A/N: Although I've loved every one of the Doctor's companions I've ever come across (old and new Who), the Ponds-all three of them-have remained my favorites. This is a poor tribute to their farewell, but it's all I can manage for the moment.

Also, I know I've missed a few of the times Amy and Rory lost each other, but honestly, it happens (happened...) just about every episode, so I think I can be forgiven. ;P

What God Hath Joined Together

The first time she loses Rory, she shuts down. She goes numb in disbelief, because somehow she'd always believed that Rory—maddening, stupid-faced, normal Rory—would be the one thing in her never-makes-sense life that never changed.

The grief just starts to hit her as she's starting the van, and she slams her foot down onto the accelerator in vicious anger and a little bit of fear.

She had no idea she could ever love someone enough to feel this much loss and she never wants to feel this black hole of sorrow inside of her again.

The second time she loses Rory she doesn't remember it, and when she finally does, the not-remembering feels like the worst sort of betrayal and fills her with shame that she never speaks of.

Of all the futures he's dreamed for himself and for Amy, even after they begin traveling with the Doctor and see the absolute weirdest parts of the Universe, becoming a plastic centurion from his girlfriend's memory as bait in a trap for her Raggedy Man was not in his wildest imaginings.

He worries about himself, sees the odd glances the Doctor (sneakily) tosses him, wonders what sort of a Thing he could be to come back from being erased from Time.

Amy settles that question when she says "Rory Williams—my boyfriend" and he has time to crazily think Obstinate, contrary, beautiful Amy Pond, pulling her boyfriend back from the dead before the gun in his hand goes off.

Reality implodes around him, stars wink out and the sky turns black, and all he can do is hold her in his arms and wonder how, if his heart is made of plastic, he can possibly feel this alone.

Rory has always been afraid of water, Amy thinks as he disappears beneath the surface.

After drowning, Rory teaches himself to swim. Amy has trouble ever looking at a pool again.

Rory is terrified, and it isn't even because his wife has melted into a pile of goo at his feet (because, if he's honest with himself, he's seen much stranger things). It's terrifying because she's gone, she has been gone and Rory never noticed and he realizes he's done the one thing he swore never to do and trusted the Doctor over his wife.

He remembers screaming You have no idea how dangerous you make people to themselves and remembers thinking that he could maybe forgive the Doctor for that but he couldn't forgive him, not ever, for making him willfully put Amy in danger.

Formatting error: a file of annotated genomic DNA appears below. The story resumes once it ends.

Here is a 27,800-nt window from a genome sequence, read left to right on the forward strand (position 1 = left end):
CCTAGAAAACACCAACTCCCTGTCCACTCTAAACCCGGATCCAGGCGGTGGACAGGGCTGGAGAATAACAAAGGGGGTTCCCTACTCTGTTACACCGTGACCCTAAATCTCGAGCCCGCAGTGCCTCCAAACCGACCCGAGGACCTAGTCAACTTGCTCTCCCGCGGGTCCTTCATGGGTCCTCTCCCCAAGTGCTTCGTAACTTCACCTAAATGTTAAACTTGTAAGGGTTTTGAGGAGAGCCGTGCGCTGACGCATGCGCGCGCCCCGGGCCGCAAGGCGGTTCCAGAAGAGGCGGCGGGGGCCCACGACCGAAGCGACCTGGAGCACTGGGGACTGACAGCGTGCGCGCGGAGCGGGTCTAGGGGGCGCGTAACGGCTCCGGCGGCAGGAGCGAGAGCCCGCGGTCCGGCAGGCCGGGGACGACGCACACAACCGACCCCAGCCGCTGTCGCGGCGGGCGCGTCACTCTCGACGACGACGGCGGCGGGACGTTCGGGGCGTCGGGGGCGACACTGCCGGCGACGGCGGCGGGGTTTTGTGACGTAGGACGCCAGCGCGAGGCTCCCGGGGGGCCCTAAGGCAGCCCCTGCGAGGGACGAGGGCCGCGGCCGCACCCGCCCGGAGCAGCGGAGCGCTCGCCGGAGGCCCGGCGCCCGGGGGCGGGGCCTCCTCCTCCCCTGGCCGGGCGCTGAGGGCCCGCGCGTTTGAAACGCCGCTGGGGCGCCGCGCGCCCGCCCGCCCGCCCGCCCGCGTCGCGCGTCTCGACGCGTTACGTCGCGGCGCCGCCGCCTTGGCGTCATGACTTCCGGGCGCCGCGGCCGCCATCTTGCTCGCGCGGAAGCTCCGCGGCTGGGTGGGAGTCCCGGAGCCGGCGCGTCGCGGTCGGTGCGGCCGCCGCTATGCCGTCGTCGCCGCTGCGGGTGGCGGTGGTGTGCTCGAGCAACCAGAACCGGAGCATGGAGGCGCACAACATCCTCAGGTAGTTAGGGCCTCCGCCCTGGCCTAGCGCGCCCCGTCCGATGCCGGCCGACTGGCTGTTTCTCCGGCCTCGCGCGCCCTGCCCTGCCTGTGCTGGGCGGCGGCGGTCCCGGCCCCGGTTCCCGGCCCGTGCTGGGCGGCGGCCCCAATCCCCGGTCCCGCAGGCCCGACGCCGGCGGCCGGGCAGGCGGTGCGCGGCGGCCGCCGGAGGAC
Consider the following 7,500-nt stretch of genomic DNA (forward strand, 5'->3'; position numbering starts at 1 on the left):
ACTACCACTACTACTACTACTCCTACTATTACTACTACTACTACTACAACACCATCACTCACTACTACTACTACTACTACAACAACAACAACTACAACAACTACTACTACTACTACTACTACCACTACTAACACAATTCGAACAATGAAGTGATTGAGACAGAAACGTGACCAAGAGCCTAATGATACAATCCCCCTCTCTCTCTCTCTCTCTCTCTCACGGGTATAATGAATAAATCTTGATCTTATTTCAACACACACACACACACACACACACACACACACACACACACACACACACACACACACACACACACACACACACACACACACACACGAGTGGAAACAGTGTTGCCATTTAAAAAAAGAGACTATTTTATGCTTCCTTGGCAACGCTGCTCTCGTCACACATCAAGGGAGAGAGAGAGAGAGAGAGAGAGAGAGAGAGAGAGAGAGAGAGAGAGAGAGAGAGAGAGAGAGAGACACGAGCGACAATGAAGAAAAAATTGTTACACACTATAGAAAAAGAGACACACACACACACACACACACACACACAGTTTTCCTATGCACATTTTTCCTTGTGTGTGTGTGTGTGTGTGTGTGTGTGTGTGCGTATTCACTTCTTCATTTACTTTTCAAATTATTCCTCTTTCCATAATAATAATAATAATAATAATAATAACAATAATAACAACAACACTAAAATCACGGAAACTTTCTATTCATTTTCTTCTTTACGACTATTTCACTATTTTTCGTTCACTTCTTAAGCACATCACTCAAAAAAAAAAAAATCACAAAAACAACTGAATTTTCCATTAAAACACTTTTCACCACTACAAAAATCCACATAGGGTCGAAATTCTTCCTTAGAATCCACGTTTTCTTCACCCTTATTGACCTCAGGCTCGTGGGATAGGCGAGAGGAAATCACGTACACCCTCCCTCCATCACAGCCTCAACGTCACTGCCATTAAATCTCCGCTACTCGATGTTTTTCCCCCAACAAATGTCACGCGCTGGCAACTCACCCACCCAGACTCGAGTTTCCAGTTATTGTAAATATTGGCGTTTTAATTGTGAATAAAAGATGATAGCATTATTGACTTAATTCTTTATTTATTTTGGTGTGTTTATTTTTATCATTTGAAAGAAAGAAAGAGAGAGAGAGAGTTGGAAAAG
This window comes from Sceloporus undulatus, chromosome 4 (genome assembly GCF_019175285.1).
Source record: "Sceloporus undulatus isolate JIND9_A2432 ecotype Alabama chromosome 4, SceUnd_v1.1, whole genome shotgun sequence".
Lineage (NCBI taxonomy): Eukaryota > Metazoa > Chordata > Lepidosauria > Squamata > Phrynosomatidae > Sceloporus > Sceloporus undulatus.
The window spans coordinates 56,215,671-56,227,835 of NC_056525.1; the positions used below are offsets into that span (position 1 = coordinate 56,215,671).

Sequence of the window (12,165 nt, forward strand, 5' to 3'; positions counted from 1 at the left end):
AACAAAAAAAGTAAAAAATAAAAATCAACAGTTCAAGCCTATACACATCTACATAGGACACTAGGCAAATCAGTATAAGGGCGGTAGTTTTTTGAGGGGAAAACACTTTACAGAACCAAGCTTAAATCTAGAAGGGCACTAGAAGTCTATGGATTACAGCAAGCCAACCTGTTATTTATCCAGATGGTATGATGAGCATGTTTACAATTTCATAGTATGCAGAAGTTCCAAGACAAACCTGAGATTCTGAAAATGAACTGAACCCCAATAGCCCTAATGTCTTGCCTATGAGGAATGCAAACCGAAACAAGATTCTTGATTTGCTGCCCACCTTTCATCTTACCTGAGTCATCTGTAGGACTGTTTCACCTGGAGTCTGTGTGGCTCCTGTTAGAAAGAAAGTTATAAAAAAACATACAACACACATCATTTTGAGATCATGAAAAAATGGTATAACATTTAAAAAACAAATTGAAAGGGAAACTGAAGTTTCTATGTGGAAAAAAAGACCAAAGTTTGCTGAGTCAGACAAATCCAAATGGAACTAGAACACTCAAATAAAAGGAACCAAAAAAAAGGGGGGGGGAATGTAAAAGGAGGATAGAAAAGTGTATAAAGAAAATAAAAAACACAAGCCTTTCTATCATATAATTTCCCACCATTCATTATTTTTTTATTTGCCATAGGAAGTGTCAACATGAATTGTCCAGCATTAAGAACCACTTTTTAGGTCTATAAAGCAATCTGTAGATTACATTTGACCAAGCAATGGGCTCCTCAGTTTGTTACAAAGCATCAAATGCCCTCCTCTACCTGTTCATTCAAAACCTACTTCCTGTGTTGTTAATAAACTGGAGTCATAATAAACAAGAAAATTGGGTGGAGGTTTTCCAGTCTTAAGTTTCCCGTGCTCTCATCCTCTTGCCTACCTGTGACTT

She never tells Rory that the handbot had no name for almost a decade. She called it "Robot" and "Faceless" and even, for a time, "Hey you!" The burning anger she feels against the Doctor settles into cold disgust and she only ever snarls his name; but the ache that was Rory never eases and still leaves her shaking with tears she doesn't allow to fall.

She names the handbot Rory just because she needs a good excuse to shout his name every once in awhile, and the reminder of what she has lost is a double-edged sword.

They both lose each other, and this time they have no Doctors or messed-up timelines or psychopathic daughters to blame but only their foolish selves. They hold tight to one another and vow to never let go again.

At first he can't quite believe this happening again. Is this the curse of the Ponds, to do nothing but lose and find, find and lose?

He lives a life, builds a life, because someday Amy will come and he does not want her to find him weary and broken.

New York is not Apalapucia, and his grief only grows old, never morphing into the bitter hatred Amy nursed for decades, and Rory Williams is, at the end, no Last Centurion. He's just a lonely old man, afraid of dying alone, and he thinks for the first time he might understand the Doctor completely.

It is no great surprise to her that she must choose between them once again—that her Finding can only come through Losing—but she has lost them both before, and she knows which pain is greater.

She says "Goodbye!" exactly once, and never says it again.